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Because She’s Black?

Because She’s Black?

We’ve reached a point in evangelicalism when we’ve become so desensitized by abortion and so manipulated by critical race theorists that some of us would unashamedly celebrate the confirmation of an unjust Supreme Court Justice because she’s black.

Ketanji Brown Jackson was confirmed to America’s Supreme Court a couple of days ago—making her the first black woman to receive that honour.

However, she is the latest dishonourable character in the honourable role.

Just as she infamously claims she doesn’t know what a woman is—she also claims she doesn’t know when life begins.

In a better society, her claims would make her unfit for any consequential role. But in our depraved society, she’s a Supreme Court Justice.

Her history as a judicial activist for abortion is one of the reasons why Joe Biden nominated her (with strong support from Planned Parenthood and NARAL) in keeping with his promise to select a judge who would help strengthen and expand abortion laws in America.

And yet because she’s black, some evangelical leaders and organizations essentially joined abortion and LGBTQ activists to celebrate Judge ackson’s confirmation to the Supreme Court. 

The president of the Ethics & Religious Liberty Commission from the Southern Baptist Convention said:

Despite the philosophical and legal differences individuals like me will have with her, Judge Jackson’s confirmation is a history-making moment. We should appreciate it as such. If we lose the ability to do that, we lose something that makes America an exceptional nation.

Another influential evangelical said: “I disagree with her judicial philosophy but I celebrate the history of Judge Jackson’s appointment and am praying for wisdom and discernment as she serves on the highest court.” 

Clearly, these evangelicals and others who shared similar reactions disagree with Judge Jackson’s judicial activism. 

However, if Judge Jackson believed five year old children do not have a right to life, would they simply label that as “philosophical and legal differences”? Would they simply say they disagree with her “judicial philosophy“? 

Would they celebrate her supposedly historic confirmation if she believed five year old children do not have a right to life?

Probably not, right? Well, what’s the difference between a judge who believes five year old children do not have a right to life and a judge who believes pre-born children do not have a right to life? What’s the difference between infanticide and abortion?

Are the lives of pre-born children so cheap to us that we think it’s worthy to celebrate a judge who advocate for their murder—because she’s black? 

When God says “woe to those who decree iniquitous decrees” (Isaiah 10:1), he didn’t follow that with “unless they are the first black woman confirmed to the Supreme Court in America”. 

Isn’t it shameful we’re celebrating a judge whom God has cursed?

Interestingly, many of the evangelicals celebrating Judge Jackson’s confirmation as a historic moment for America are much of the same people who accuse more conservative evangelicals of Christian Nationalism.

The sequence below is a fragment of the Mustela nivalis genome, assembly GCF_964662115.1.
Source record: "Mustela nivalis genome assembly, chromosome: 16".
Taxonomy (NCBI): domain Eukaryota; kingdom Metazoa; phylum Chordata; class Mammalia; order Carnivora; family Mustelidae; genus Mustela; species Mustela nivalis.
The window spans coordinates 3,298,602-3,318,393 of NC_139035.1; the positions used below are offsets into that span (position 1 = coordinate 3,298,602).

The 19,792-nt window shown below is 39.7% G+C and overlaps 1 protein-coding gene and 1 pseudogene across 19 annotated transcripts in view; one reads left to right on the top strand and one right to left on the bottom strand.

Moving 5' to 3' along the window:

They consistently suggest American evangelicals too often prioritize their nationality over their Christianity. And yet, inconsistently—they are celebrating what Judge Jackson’s nomination supposedly means for America, despite the threat it means for Christianity in America.

Especially, these reactions from evangelicals affirm how influential critical race theory and intersectionality have become within evangelicalism.

Judge Jackson isn’t the first black person to become a Supreme Court Justice. And she isn’t the first woman to become a Justice either. So what makes her confirmation so historic? 

During the 2020 presidential election, Joe Biden and the Democrats promised they would nominate a black woman to the Supreme Court as evidence of their commitment to critical race theory and especially, intersectionality. 

So what makes Judge Jackson supposedly unique is that she’s both a black person and a woman. That is textbook intersectionality.

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The concept of intersectionality suggests a person with supposedly intersecting identities (such as being both black and a woman) is able to simultaneously experience discrimination as a result of being both a black person and a woman.

Naturally, this creates a perception that black women, for instance, are categorically and uniquely different from both black men and white women. Essentially, intersectionality claims a person’s supposedly various “identities” makes them wholly different than other “kinds” of people.

This is a worldly philosophy—but many evangelicals have fallen for it. 

Judge Jackson’s confirmation isn’t historic or unique. She’s the third black person to become a Supreme Court Justice. And she’s the sixth woman to become a Supreme Court Justice.

Her skin colour and gender doesn’t make her uniquely different from the other members of the Supreme Court. Her skin colour and gender doesn’t make her an exceptional confirmation to the Supreme Court.

When she kneels before the judgement seat of Christ one day, he will not be impressed by her skin colour and gender. He will not celebrate her confirmation to the Supreme Court. She will give an account for all her sins, including her unjust and iniquitous decrees.

And we will also give an account to God for every careless thought or tweet about Judge Jackson’s confirmation.

We will give an account to God for celebrating a judge whom he has cursed.

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